A session on software patents presented some interesting ideas like how patenting was blocking the flow of knowledge. Patents and intellectual property was never part of human tradition and especially Indian culture where knowledge was open and shared. It talked of how patents were stopping innovation and how they made it pretty much impossible for small companies and startups to compete with the big boys. One of the speakers mentioned that patents didn’t bother the big companies because they used cross patenting to get round the problem. No Software Patents was the call of the session.
Day 3 morning had a keynote by Jimmy Wales, the founder of Wikipedia. In his session he shared Wikipedia stats and it’s growing reach beyond just the English language. He talked of how Wikipedia is constantly working to create a free, open and correct knowledge repository for the world. He also talked of wikia and showed a FastCompany cover that projected it as a Google killer. He didn’t take the cover too seriously and said that Wikia was just starting off and is built in the open. So it will be few years before it is ready. It’s amazing that in just about 6 years, wikipedia is one of the most popular websites around and is one of the biggest knowledge banks in the world. Although the session did not as such provide any great new insights, it was good to hear from Wales who seemed like just a nice guy who wants to change the world.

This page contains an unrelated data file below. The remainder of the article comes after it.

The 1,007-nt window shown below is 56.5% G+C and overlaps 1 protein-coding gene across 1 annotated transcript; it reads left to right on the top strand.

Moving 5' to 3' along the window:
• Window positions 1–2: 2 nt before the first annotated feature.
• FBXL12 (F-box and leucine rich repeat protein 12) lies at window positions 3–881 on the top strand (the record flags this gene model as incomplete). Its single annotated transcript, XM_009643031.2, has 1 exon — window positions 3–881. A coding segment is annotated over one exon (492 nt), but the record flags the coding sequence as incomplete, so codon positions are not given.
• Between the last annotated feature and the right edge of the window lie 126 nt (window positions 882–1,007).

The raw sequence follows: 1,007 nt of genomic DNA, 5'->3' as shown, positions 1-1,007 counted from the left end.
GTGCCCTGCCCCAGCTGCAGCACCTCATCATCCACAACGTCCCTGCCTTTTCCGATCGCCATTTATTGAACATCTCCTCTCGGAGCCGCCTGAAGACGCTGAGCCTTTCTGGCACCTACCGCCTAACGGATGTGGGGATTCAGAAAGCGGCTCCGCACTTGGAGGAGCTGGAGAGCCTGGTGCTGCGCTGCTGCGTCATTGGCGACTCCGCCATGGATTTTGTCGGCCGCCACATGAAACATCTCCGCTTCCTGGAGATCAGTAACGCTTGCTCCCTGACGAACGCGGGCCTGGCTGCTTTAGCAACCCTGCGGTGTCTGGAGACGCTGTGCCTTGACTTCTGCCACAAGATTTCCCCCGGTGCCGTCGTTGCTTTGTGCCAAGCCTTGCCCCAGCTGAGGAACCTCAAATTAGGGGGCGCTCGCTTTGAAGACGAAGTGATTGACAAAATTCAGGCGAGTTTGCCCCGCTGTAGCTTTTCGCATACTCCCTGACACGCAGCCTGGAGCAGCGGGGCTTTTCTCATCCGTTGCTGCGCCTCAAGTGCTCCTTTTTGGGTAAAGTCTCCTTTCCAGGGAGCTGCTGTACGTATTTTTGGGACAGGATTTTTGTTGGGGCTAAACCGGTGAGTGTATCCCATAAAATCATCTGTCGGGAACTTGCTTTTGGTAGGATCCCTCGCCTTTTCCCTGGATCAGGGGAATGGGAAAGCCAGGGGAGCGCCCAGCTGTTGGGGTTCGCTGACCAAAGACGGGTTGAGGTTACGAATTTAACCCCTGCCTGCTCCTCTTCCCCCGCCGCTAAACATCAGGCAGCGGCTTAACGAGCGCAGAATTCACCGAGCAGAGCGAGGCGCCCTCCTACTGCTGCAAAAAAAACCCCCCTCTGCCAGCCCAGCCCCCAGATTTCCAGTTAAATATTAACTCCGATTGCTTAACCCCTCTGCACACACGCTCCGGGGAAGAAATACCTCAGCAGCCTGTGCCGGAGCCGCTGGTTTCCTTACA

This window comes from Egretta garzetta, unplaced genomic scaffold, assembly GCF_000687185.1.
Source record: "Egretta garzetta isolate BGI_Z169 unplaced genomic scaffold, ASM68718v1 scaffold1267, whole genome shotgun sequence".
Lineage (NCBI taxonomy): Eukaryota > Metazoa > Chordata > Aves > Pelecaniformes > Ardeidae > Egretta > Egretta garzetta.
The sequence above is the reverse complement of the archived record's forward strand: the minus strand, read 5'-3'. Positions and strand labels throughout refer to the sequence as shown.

The most striking part of the conference was the widespread dislike for proprietary software amongst most speakers and delegates. This dislike was closer to hatred in some cases. Attacks on Microsoft and policies of proprietary software companies flew left right and center. Proprietary is evil, proprietary is stupid were lines that were oft repeated throughout the conference. This fanaticism and disrespect for the other side was rather sad to see, especially as 100s of students and newcomers to software development are being indoctrinated through the free software movement to not just hate proprietary s/w but also those who create and use them. Students and software beginners unfortunately do not possess much of an understanding of how software is built and sold and so are in no position to evaluate what’s said and take their own decision. So they instead just repeat what their idols say and further spread the hate message. I personally think that the free software movement would be better served if it keeps an open mind and learns from and competes with proprietary software. However many free software advocates refuse to even look at proprietary software let alone learn from it.
Overall, the FSFS conference was a good learning experience, where I met many interesting people and got fresh perspectives on the software business.